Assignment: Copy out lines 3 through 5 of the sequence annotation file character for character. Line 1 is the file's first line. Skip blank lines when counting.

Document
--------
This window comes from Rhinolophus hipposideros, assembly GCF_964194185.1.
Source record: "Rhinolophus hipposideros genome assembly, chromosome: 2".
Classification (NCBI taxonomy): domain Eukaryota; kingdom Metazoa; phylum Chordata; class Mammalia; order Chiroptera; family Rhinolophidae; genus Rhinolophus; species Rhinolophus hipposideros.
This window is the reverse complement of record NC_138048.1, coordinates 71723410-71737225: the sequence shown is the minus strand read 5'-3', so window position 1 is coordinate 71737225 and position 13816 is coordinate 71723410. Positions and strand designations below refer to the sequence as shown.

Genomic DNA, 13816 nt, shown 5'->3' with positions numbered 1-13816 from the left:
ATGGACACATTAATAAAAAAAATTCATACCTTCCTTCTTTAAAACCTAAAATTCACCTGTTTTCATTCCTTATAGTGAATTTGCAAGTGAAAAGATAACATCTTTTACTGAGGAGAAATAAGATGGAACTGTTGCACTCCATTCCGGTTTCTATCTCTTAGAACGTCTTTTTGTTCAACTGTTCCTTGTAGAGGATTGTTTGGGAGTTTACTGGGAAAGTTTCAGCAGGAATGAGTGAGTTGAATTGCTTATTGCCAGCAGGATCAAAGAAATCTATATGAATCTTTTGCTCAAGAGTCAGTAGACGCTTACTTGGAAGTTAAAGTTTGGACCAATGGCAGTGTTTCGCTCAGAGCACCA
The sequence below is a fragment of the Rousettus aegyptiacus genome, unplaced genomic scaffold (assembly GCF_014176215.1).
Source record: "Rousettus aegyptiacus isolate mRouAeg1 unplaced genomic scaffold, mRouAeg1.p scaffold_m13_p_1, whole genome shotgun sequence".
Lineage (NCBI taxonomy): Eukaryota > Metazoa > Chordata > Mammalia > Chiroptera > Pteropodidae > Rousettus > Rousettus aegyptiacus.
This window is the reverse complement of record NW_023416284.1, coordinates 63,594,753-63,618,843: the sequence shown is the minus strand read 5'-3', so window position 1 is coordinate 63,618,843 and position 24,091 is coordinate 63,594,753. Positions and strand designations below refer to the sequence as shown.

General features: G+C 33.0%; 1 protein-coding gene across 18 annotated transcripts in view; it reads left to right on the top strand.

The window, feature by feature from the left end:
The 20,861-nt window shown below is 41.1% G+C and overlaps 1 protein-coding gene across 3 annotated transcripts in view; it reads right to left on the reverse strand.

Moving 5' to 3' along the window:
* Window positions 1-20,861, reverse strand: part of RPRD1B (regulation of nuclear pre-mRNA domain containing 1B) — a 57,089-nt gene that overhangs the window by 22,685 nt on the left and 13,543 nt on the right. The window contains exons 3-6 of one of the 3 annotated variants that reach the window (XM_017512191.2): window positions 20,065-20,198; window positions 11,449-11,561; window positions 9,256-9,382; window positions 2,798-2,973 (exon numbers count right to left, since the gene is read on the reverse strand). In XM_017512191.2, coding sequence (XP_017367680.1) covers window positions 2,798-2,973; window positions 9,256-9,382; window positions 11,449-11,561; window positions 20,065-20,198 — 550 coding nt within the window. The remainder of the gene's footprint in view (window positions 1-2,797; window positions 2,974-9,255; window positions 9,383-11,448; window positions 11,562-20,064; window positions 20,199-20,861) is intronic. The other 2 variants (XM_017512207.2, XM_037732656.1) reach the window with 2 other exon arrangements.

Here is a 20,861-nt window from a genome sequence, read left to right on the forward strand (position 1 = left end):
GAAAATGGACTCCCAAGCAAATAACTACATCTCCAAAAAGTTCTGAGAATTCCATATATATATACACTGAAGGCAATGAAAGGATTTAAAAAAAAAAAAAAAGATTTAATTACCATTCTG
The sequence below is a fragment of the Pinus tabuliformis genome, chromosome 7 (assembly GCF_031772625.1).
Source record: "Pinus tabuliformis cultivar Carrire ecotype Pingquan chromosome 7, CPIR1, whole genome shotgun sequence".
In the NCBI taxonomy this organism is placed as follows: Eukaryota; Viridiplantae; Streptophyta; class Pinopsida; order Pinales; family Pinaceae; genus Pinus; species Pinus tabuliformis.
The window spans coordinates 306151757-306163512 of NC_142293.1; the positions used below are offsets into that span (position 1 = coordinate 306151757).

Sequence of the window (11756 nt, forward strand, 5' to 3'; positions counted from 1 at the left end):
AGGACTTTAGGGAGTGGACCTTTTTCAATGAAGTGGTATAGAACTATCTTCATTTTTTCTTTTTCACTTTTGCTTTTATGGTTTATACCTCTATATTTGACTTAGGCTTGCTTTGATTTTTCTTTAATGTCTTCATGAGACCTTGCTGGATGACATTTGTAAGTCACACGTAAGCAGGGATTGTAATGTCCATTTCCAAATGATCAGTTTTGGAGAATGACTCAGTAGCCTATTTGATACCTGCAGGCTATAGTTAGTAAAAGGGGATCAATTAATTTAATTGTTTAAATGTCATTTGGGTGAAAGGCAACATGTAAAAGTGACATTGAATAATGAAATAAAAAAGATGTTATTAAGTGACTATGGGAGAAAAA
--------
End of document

Classification (NCBI taxonomy): domain Eukaryota; kingdom Metazoa; phylum Chordata; class Mammalia; order Chiroptera; family Rhinolophidae; genus Rhinolophus; species Rhinolophus hipposideros.
This window is the reverse complement of record NC_138048.1, coordinates 71723410-71737225: the sequence shown is the minus strand read 5'-3', so window position 1 is coordinate 71737225 and position 13816 is coordinate 71723410. Positions and strand designations below refer to the sequence as shown.

Genomic DNA, 13816 nt, shown 5'->3' with positions numbered 1-13816 from the left: